Eczema is a skin disease that covers a number of different skin ailments, from atopic dermatitis (an allergic type reaction) to dyshidrotic eczema (a blistering rash on the palms of hands and soles of the feet often caused by stress). Studies show that 50 – 70 % of all young children who develop severe eczema will go on to suffer from asthma possibly months or even years later. However, research scientists at Washington University School of Medicine in St. Louis have discovered that treating eczema early can help stop the development of asthma. Their studies have shown that damaged skin secretes a substance that circulates through the body and triggers asthma symptoms. Treating the rash early is vital in asthma prevention and for those who already suffer from asthma, it could also prove beneficial for asthma relief.
Eczema is an itching rash that effects the epidermis or outer layer of the your skin. It is easily irritated and when scratched it can also become quite painful and inflamed. The rash can be mild to very severe often consisting of blisters, swelling, redness, dry flakey skin, cracking, crusting, and extreme itchiness. When the rash is scratched there is often oozing or even bleeding in more severe cases. Scratching results in worsening of the rash and therefore it is to be avoided. Doctors will often prescribe corticosteroids drugs to treat eczema. Unfortunately, these drugs are not a cure, they create dependence and have many negative side effects and they eventually weaken the adrenal gland plus cause thinning of the skin. The good news is that there are effective ways to treat eczema naturally without drugs.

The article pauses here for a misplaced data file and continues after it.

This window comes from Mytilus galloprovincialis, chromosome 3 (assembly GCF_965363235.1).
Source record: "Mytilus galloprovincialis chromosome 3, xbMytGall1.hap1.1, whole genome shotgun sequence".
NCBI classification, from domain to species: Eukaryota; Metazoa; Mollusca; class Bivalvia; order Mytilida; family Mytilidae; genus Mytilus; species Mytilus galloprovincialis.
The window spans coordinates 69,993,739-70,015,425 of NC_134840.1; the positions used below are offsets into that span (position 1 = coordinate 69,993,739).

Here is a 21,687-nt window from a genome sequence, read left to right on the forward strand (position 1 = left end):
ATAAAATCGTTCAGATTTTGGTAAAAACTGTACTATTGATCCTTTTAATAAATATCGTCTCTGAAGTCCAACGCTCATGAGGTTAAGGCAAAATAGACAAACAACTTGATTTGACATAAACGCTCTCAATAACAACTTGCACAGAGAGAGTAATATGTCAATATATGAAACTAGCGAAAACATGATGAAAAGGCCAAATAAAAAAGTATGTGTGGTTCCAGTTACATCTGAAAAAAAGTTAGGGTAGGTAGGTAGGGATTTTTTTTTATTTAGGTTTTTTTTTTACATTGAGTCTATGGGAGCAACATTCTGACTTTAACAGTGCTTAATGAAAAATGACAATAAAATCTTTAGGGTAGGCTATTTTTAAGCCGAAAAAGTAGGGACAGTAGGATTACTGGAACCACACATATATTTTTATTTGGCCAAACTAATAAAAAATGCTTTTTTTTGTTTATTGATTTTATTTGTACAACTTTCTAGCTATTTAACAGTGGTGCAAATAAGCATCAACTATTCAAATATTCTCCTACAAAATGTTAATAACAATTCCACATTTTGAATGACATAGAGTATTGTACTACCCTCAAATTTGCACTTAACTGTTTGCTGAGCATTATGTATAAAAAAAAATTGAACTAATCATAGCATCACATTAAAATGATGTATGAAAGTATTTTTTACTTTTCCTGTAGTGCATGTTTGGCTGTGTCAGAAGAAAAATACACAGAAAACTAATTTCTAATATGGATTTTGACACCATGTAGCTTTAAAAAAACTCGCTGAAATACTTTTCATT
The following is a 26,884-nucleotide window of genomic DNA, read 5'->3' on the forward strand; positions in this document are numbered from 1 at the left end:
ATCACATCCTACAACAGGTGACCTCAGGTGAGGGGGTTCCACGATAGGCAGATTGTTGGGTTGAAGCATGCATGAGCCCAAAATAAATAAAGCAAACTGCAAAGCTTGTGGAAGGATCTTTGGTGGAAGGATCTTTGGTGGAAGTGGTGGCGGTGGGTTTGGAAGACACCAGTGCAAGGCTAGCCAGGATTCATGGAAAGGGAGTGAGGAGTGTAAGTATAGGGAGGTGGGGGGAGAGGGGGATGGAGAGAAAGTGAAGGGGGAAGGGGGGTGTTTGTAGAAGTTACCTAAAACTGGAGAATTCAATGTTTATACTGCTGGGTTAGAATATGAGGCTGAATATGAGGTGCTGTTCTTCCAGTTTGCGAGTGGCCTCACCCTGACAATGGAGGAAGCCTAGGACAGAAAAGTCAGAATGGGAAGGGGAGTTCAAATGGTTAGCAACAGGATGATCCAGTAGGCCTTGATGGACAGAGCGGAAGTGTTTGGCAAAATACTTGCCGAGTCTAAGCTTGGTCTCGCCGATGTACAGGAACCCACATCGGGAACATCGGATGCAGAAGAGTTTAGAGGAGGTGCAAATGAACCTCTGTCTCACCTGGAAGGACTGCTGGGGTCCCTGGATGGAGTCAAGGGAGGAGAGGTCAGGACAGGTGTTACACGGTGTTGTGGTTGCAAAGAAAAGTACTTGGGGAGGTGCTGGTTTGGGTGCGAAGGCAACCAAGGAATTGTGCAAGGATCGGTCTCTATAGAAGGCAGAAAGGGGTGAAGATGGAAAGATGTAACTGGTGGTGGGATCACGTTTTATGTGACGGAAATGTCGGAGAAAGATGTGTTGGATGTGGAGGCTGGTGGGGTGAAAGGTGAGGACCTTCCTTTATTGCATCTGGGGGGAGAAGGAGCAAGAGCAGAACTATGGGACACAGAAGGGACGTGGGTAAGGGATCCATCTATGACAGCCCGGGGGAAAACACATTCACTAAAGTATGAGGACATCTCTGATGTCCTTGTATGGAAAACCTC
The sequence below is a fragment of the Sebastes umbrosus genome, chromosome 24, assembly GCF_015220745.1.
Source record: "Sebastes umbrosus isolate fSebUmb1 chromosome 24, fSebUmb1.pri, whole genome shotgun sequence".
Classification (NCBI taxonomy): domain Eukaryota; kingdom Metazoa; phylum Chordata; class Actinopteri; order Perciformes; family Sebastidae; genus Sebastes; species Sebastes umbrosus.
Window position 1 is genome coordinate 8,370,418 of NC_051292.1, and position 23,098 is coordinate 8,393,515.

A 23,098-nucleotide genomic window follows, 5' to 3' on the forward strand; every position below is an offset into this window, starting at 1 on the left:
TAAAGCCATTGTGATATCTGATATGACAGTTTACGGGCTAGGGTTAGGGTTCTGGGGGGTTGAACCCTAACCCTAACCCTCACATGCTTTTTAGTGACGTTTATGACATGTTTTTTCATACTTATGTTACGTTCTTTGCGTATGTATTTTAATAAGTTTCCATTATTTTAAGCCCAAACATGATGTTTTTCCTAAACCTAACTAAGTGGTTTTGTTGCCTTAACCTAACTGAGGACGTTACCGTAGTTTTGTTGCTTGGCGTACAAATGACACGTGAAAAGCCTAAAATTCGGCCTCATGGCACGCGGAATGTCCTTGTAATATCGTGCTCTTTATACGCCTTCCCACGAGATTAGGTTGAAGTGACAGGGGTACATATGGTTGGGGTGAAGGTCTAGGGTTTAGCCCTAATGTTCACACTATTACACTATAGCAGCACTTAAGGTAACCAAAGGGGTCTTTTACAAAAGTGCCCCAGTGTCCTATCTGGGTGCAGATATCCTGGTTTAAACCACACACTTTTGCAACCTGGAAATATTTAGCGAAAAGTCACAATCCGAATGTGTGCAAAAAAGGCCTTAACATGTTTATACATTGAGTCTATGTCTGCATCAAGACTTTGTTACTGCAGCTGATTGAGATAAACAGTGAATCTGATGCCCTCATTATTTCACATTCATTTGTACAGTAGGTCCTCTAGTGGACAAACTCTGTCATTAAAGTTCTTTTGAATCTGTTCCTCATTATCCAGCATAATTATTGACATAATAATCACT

Doctors and scientists suspect that there are likely two causes as to why eczema is associated with asthma. One is that an immune system disorder causes an overreaction to allergens that contact the skin and lung airways. The other may be that defective skin and airways trigger an excessive immune response.